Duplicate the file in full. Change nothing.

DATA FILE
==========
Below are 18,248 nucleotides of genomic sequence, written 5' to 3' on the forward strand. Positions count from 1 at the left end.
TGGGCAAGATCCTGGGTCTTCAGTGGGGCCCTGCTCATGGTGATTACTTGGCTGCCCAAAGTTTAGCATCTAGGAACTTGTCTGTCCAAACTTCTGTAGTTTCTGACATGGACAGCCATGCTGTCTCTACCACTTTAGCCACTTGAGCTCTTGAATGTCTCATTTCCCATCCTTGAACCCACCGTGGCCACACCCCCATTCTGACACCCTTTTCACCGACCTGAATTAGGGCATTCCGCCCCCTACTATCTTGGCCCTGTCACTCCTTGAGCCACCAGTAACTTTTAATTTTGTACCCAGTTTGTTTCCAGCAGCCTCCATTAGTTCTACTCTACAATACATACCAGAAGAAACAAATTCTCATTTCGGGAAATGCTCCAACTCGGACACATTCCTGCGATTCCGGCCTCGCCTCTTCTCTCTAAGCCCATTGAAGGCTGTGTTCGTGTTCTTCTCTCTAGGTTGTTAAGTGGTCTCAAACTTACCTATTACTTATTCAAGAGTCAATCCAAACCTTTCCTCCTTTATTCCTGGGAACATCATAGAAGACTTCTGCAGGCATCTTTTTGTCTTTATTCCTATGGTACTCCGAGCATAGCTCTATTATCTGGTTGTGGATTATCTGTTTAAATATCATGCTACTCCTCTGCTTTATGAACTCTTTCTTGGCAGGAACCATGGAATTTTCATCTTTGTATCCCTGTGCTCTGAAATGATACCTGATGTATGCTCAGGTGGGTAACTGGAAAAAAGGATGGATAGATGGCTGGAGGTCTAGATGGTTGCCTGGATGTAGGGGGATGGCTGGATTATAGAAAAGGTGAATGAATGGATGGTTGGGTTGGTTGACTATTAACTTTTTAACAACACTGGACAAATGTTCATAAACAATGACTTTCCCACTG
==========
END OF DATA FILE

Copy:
Below are 18,248 nucleotides of genomic sequence, written 5' to 3' on the forward strand. Positions count from 1 at the left end.
TGGGCAAGATCCTGGGTCTTCAGTGGGGCCCTGCTCATGGTGATTACTTGGCTGCCCAAAGTTTAGCATCTAGGAACTTGTCTGTCCAAACTTCTGTAGTTTCTGACATGGACAGCCATGCTGTCTCTACCACTTTAGCCACTTGAGCTCTTGAATGTCTCATTTCCCATCCTTGAACCCACCGTGGCCACACCCCCATTCTGACACCCTTTTCACCGACCTGAATTAGGGCATTCCGCCCCCTACTATCTTGGCCCTGTCACTCCTTGAGCCACCAGTAACTTTTAATTTTGTACCCAGTTTGTTTCCAGCAGCCTCCATTAGTTCTACTCTACAATACATACCAGAAGAAACAAATTCTCATTTCGGGAAATGCTCCAACTCGGACACATTCCTGCGATTCCGGCCTCGCCTCTTCTCTCTAAGCCCATTGAAGGCTGTGTTCGTGTTCTTCTCTCTAGGTTGTTAAGTGGTCTCAAACTTACCTATTACTTATTCAAGAGTCAATCCAAACCTTTCCTCCTTTATTCCTGGGAACATCATAGAAGACTTCTGCAGGCATCTTTTTGTCTTTATTCCTATGGTACTCCGAGCATAGCTCTATTATCTGGTTGTGGATTATCTGTTTAAATATCATGCTACTCCTCTGCTTTATGAACTCTTTCTTGGCAGGAACCATGGAATTTTCATCTTTGTATCCCTGTGCTCTGAAATGATACCTGATGTATGCTCAGGTGGGTAACTGGAAAAAAGGATGGATAGATGGCTGGAGGTCTAGATGGTTGCCTGGATGTAGGGGGATGGCTGGATTATAGAAAAGGTGAATGAATGGATGGTTGGGTTGGTTGACTATTAACTTTTTAACAACACTGGACAAATGTTCATAAACAATGACTTTCCCACTG